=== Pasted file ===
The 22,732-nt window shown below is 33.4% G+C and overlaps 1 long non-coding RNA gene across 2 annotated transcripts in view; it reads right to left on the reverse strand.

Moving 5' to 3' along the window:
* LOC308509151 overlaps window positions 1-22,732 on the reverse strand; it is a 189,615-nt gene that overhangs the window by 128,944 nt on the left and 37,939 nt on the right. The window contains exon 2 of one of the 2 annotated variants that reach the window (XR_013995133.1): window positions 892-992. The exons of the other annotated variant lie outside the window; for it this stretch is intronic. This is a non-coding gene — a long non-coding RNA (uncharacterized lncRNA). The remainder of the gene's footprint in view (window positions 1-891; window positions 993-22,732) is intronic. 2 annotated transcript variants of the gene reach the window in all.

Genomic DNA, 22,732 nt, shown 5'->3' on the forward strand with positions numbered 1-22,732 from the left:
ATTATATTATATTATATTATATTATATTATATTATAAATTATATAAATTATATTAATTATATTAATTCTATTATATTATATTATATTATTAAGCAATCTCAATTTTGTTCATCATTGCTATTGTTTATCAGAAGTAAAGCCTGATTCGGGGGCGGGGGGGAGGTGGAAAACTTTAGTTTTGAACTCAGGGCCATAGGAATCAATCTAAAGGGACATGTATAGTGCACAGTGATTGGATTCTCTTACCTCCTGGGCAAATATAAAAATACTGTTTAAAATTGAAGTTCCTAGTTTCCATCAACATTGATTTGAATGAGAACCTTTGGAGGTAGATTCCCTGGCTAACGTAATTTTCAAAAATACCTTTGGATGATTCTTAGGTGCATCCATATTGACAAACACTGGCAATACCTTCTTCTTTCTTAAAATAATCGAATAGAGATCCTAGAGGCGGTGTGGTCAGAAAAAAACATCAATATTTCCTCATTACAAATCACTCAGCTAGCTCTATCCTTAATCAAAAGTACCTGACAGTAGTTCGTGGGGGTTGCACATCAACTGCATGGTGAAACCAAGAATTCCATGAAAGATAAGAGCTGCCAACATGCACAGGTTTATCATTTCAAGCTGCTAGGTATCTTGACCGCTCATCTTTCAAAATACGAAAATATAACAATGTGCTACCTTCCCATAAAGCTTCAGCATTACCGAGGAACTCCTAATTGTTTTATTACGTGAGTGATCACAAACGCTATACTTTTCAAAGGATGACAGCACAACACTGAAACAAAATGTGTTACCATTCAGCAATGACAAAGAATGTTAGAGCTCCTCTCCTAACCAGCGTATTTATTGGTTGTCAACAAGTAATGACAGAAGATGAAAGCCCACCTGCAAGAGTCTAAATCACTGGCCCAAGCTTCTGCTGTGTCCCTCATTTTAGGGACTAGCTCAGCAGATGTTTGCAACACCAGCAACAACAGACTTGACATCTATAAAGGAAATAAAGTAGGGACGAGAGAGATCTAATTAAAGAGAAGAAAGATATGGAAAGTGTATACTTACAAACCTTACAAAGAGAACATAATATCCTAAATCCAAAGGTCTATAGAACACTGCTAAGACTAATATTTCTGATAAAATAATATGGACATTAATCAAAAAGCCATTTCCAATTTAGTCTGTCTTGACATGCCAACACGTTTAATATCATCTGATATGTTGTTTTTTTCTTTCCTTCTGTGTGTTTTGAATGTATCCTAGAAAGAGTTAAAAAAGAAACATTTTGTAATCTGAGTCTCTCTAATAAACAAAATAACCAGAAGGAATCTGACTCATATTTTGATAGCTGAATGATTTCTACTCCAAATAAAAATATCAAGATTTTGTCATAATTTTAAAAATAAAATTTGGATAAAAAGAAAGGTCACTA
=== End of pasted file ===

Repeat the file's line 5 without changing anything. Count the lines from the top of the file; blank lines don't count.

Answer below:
ATTATATTATATTATATTATATTATATTATATTATAAATTATATAAATTATATTAATTATATTAATTCTATTATATTATATTATATTATTAAGCAATCTCAATTTTGTTCATCATTGCTATTGTTTATCAGAAGTAAAGCCTGATTCGGGGGCGGGGGGGAGGTGGAAAACTTTAGTTTTGAACTCAGGGCCATAGGAATCAATCTAAAGGGACATGTATAGTGCACAGTGATTGGATTCTCTTACCTCCTGGGCAAATATAAAAATACTGTTTAAAATTGAAGTTCCTAGTTTCCATCAACATTGATTTGAATGAGAACCTTTGGAGGTAGATTCCCTGGCTAACGTAATTTTCAAAAATACCTTTGGATGATTCTTAGGTGCATCCATATTGACAAACACTGGCAATACCTTCTTCTTTCTTAAAATAATCGAATAGAGATCCTAGAGGCGGTGTGGTCAGAAAAAAACATCAATATTTCCTCATTACAAATCACTCAGCTAGCTCTATCCTTAATCAAAAGTACCTGACAGTAGTTCGTGGGGGTTGCACATCAACTGCATGGTGAAACCAAGAATTCCATGAAAGATAAGAGCTGCCAACATGCACAGGTTTATCATTTCAAGCTGCTAGGTATCTTGACCGCTCATCTTTCAAAATACGAAAATATAACAATGTGCTACCTTCCCATAAAGCTTCAGCATTACCGAGGAACTCCTAATTGTTTTATTACGTGAGTGATCACAAACGCTATACTTTTCAAAGGATGACAGCACAACACTGAAACAAAATGTGTTACCATTCAGCAATGACAAAGAATGTTAGAGCTCCTCTCCTAACCAGCGTATTTATTGGTTGTCAACAAGTAATGACAGAAGATGAAAGCCCACCTGCAAGAGTCTAAATCACTGGCCCAAGCTTCTGCTGTGTCCCTCATTTTAGGGACTAGCTCAGCAGATGTTTGCAACACCAGCAACAACAGACTTGACATCTATAAAGGAAATAAAGTAGGGACGAGAGAGATCTAATTAAAGAGAAGAAAGATATGGAAAGTGTATACTTACAAACCTTACAAAGAGAACATAATATCCTAAATCCAAAGGTCTATAGAACACTGCTAAGACTAATATTTCTGATAAAATAATATGGACATTAATCAAAAAGCCATTTCCAATTTAGTCTGTCTTGACATGCCAACACGTTTAATATCATCTGATATGTTGTTTTTTTCTTTCCTTCTGTGTGTTTTGAATGTATCCTAGAAAGAGTTAAAAAAGAAACATTTTGTAATCTGAGTCTCTCTAATAAACAAAATAACCAGAAGGAATCTGACTCATATTTTGATAGCTGAATGATTTCTACTCCAAATAAAAATATCAAGATTTTGTCATAATTTTAAAAATAAAATTTGGATAAAAAGAAAGGTCACTA